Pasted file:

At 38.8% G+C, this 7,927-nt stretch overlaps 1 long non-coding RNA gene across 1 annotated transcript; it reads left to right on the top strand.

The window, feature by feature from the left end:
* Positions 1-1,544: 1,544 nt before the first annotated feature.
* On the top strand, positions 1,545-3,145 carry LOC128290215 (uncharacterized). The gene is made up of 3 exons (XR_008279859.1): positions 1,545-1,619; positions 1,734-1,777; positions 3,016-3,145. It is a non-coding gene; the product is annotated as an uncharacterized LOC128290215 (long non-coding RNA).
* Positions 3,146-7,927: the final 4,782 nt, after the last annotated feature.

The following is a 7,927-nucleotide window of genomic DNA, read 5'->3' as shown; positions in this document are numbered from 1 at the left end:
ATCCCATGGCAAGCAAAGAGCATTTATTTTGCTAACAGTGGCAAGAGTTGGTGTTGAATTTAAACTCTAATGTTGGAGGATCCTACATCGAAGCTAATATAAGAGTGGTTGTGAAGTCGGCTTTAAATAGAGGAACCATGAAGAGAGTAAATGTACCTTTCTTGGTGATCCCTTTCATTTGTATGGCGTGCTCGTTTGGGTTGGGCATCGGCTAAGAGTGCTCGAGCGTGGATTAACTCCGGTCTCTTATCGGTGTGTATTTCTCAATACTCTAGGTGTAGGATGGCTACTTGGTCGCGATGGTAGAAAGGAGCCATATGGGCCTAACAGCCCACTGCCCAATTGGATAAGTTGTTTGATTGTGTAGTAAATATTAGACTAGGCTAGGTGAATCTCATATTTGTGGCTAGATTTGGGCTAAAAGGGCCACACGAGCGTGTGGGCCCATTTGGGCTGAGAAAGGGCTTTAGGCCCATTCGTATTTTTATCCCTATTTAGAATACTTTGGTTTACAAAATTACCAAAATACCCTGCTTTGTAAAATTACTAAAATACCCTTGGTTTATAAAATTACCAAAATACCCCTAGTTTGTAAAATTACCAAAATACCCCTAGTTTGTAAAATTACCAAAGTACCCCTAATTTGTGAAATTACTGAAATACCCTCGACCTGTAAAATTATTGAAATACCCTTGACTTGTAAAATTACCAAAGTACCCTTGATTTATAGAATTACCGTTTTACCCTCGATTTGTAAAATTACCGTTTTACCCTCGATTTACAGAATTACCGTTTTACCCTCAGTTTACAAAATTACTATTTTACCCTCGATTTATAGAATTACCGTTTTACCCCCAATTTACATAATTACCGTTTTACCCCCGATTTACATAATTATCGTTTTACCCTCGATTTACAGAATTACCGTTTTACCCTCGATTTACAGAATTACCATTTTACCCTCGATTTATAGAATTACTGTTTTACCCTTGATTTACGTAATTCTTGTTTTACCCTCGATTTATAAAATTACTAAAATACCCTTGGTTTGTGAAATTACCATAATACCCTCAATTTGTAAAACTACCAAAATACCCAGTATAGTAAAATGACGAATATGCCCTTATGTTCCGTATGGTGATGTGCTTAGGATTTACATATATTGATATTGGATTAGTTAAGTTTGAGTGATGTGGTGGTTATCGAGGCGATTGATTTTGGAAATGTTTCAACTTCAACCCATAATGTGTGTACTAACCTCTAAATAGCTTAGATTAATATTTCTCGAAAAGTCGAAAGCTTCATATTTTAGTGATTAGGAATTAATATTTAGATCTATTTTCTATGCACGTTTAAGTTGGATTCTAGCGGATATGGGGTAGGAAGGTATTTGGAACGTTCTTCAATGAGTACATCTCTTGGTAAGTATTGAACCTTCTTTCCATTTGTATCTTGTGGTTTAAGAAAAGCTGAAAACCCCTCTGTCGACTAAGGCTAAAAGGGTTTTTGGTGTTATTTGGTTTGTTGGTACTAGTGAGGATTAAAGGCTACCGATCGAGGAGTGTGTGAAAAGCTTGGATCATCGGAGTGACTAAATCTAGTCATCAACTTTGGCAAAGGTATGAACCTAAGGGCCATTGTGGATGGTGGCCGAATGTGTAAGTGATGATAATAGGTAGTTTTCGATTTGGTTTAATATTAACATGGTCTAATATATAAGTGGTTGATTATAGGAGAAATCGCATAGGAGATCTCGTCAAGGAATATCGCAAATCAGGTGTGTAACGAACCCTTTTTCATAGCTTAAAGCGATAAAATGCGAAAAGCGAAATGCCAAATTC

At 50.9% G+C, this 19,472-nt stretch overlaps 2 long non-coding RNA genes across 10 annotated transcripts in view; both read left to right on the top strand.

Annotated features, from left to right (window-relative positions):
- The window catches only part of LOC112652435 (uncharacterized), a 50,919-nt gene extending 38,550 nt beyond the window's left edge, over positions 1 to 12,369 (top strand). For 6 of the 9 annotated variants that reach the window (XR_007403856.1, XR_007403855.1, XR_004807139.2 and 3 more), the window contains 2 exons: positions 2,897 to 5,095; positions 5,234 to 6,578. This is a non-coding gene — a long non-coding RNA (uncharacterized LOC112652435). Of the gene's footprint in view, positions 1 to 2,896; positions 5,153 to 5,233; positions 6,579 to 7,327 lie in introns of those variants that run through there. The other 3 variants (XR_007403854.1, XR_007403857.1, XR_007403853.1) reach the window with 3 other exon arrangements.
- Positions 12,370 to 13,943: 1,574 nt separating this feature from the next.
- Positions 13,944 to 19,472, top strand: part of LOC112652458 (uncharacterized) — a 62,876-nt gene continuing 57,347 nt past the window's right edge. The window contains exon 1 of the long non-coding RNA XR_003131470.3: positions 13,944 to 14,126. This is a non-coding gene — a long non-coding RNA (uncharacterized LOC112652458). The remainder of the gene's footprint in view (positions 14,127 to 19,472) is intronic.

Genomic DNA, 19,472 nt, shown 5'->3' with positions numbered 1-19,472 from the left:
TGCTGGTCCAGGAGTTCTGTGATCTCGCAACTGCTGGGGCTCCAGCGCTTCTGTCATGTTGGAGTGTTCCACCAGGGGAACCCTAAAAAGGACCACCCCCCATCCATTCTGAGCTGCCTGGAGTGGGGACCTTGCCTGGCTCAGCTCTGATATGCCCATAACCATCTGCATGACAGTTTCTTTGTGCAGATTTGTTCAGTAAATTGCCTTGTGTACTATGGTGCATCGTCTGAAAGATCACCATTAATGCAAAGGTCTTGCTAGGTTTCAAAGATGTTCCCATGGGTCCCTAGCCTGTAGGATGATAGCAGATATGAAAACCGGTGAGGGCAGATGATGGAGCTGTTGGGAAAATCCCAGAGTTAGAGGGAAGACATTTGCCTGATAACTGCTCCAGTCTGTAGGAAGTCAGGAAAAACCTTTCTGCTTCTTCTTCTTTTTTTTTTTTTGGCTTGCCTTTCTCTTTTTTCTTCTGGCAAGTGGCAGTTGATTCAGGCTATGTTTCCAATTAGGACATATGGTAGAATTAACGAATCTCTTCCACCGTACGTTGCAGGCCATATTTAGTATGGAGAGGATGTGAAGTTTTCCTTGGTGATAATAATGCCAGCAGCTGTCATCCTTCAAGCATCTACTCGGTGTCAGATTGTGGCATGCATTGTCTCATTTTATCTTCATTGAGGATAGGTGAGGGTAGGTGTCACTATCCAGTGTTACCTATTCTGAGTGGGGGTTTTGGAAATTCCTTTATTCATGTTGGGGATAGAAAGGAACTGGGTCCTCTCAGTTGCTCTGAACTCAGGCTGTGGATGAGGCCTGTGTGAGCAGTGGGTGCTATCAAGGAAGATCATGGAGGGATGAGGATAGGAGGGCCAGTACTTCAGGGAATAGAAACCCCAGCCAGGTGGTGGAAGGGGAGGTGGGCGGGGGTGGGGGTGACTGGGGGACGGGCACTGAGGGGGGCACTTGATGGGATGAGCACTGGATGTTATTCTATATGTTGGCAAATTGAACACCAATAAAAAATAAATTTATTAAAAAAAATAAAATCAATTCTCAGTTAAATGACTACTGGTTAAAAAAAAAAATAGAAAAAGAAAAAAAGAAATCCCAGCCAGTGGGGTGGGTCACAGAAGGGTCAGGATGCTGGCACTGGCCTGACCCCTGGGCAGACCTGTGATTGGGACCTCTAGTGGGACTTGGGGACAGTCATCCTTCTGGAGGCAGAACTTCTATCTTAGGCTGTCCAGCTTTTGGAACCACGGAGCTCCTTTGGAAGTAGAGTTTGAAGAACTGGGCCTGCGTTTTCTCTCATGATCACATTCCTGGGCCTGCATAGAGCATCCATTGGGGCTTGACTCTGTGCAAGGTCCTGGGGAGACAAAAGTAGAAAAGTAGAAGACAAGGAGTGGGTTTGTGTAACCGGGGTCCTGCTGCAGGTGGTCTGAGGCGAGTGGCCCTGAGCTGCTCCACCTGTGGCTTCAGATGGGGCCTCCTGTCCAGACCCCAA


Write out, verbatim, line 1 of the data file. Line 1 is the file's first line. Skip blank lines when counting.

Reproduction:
At 38.8% G+C, this 7,927-nt stretch overlaps 1 long non-coding RNA gene across 1 annotated transcript; it reads left to right on the top strand.